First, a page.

In broad strokes, Biden would likely be seen as a conventional moderate Democrat who would embrace Obama-like policies but not veer nearly as far to the left as say Warren. He has a long history of seeking to work across the aisle when he believes compromise is necessary to foment change. Buttigieg would also be viewed as a relative moderate. Conversely, Senator Warren is the candidate of whom famous ex-hedge fund manager Leon Cooperman recently warned “they won’t open the stock market” if she wins. That’s classic hyperbole, of course, but I think the general sentiment is correct, at least at first (understanding that any actual sell-off could already be partially embedded into stock prices prior to the actual election). The combination of significantly higher corporate taxes and individual taxes on those in the upper-middle and upper classes would weigh heavily on earnings growth, consumer spending and business spending, in my view.
Still, one shouldn’t completely ignore the lessons of the last eleven years. To the extent that “don’t fight the Fed” has been the defining mantra of the ongoing longest economic expansion on record, I suspect that Warren (like Trump) would likely appoint a dovish chairperson to succeed the more centrist Jay Powell. When push comes to shove (especially if the GOP retains the Senate), a Warren presidency may prove quite similar to the Obama presidency in terms of what actually gets implemented. And while the starting point valuation-wise is very different from 2009, it is reasonable to expect the equity market to come around to embrace a dovish monetary policy backdrop combined with increased fiscal stimulus...for a while. I elaborate on the “for a while” below.
Staunch capitalist Home Depot co-founder Ken Langone has said “the biggest single challenge to America and our future is income inequality.” It is plausible to think that massive fiscal spending will help to level the economic playing field and jump-start the economy after more than a decade of lackluster growth. There’s only one problem that I still can’t reconcile...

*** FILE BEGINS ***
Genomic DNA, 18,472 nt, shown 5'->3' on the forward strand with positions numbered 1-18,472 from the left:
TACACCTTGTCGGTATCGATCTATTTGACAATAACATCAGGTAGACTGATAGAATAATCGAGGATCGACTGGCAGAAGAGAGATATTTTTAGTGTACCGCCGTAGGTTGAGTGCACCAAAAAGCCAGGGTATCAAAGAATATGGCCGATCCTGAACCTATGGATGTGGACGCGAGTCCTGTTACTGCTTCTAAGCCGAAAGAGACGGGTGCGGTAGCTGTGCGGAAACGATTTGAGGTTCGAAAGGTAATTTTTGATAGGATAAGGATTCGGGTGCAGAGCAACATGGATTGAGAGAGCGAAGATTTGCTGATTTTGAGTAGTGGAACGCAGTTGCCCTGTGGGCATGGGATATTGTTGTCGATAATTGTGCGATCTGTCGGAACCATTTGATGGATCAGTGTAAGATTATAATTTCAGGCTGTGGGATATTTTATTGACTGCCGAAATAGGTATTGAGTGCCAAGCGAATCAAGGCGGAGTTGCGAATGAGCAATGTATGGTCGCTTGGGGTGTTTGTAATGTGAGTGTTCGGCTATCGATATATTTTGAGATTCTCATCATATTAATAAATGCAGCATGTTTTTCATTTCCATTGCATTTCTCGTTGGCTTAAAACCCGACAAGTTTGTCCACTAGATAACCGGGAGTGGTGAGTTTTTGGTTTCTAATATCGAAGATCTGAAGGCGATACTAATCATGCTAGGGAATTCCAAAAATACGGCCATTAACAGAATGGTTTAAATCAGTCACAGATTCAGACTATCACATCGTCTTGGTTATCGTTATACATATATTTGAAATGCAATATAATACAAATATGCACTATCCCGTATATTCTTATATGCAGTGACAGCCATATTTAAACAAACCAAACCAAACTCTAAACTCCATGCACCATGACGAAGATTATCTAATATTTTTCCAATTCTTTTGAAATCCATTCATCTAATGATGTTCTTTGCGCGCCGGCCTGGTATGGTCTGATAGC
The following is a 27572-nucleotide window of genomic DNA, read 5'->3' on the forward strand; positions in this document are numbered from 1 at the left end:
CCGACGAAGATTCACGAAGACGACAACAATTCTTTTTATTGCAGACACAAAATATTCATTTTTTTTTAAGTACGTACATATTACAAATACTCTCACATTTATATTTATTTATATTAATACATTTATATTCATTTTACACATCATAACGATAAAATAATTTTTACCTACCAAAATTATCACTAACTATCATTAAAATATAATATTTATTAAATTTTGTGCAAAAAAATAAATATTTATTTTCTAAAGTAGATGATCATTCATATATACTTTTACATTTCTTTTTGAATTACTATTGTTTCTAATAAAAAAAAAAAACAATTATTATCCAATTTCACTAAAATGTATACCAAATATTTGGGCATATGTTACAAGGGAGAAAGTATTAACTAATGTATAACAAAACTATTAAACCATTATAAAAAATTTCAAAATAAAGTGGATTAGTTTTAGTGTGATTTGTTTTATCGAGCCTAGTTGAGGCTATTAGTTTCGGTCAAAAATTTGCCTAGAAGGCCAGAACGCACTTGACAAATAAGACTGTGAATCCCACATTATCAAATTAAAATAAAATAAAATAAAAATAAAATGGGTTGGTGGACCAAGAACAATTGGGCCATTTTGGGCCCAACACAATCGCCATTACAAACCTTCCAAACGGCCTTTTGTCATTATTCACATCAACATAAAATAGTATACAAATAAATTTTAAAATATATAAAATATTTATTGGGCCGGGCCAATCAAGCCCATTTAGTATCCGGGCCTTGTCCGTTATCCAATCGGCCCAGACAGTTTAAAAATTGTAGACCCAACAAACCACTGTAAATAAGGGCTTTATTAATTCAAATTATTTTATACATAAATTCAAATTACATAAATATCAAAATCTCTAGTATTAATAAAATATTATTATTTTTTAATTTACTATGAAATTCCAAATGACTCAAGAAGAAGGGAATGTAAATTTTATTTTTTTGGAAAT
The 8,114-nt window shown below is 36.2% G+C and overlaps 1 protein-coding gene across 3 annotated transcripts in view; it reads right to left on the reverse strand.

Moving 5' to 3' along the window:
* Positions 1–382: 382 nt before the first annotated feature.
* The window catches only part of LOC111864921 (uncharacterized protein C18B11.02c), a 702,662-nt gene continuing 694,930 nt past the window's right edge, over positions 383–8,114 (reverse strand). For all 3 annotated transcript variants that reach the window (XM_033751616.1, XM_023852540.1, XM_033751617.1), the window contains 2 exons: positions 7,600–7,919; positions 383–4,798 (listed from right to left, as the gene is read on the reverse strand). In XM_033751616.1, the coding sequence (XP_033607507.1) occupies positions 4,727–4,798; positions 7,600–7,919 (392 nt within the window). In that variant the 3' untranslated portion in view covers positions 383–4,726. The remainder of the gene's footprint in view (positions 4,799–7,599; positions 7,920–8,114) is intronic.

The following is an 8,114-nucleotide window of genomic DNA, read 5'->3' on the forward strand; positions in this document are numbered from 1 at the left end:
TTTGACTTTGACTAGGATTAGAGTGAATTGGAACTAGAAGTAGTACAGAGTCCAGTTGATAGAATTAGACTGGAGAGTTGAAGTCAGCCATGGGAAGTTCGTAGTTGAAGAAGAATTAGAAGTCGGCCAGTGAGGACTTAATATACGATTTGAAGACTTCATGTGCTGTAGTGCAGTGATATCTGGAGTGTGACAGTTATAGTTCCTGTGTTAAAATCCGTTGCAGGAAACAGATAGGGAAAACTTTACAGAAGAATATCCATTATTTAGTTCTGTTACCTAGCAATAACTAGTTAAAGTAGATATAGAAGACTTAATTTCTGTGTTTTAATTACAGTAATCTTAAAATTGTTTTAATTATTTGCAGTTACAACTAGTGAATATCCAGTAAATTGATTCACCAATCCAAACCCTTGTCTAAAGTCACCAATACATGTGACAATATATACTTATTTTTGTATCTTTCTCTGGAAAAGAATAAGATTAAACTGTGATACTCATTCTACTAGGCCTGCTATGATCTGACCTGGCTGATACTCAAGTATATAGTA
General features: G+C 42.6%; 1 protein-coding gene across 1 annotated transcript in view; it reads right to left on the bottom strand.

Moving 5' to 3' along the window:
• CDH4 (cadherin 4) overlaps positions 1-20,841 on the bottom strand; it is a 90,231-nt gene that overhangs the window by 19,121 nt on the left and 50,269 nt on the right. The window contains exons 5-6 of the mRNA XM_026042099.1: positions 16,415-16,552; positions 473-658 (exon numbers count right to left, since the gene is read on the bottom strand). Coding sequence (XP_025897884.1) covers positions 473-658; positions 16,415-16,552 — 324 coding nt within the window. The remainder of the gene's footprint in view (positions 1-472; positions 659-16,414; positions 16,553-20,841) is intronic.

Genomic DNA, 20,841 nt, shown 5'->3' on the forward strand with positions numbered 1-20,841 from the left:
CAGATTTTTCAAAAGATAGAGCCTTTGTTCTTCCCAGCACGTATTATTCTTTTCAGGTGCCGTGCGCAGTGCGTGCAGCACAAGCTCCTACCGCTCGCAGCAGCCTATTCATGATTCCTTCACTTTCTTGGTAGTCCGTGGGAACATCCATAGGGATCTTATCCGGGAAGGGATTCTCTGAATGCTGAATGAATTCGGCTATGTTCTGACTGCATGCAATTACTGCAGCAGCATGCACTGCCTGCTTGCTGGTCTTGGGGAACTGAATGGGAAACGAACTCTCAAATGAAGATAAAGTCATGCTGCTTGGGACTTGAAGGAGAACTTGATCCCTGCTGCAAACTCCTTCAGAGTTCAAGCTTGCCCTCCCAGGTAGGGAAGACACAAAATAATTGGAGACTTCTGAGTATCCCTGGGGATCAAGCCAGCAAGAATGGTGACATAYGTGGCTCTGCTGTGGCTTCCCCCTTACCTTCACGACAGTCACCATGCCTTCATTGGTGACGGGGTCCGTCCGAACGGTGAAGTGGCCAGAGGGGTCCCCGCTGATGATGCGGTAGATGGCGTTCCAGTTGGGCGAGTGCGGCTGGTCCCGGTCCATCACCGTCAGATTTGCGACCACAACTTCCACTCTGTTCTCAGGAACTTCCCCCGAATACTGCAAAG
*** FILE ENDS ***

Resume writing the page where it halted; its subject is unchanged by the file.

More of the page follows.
For all their policy differences, the element that seemingly unifies the populist-driven Trump and Warren campaigns is an apparent disregard for rising deficits. This reflects the growing acceptance of at least some form of so-called Modern Monetary Theory (MMT). MMT, at the most basic level, argues that taxation and debt issuance are not necessary to fund spending if a country prints its own currency—indeed, MMT argues that cutting government deficits erodes private spending. The MMT proponents, though still a significant minority of economists, argue that, particularly in a world of very low inflation and interest rates, governments should print as much money as they need because they cannot become insolvent. As such, programs such as single-payer healthcare, student loan forgiveness, and a universal jobs guarantee can be funded merely by increasing the deficit.
I could go on for many pages highlighting the logical shortcomings of MMT. However, as just one example, a core tenet of MMT is that the business cycle can best be managed via fiscal policy (i.e., Congress) rather than monetary policy (i.e., the Fed). Yet, there are certainly times, such as, say, after an oil price spike when inflation can accelerate, causing the economy to stagnate. This, of course, was one of the defining economic characteristics of the 1970’s. Raising taxes in such an environment, as MMT advocates would propose, is a surefire way to intensify a downturn. One of the Fed’s most critical roles is to take the proverbial punch bowl away when times get too good—I have no confidence whatsoever that the folks in Congress would jeopardize their re-election chances by doing the same. Suffice it to say, my view is that deficits ultimately do matter.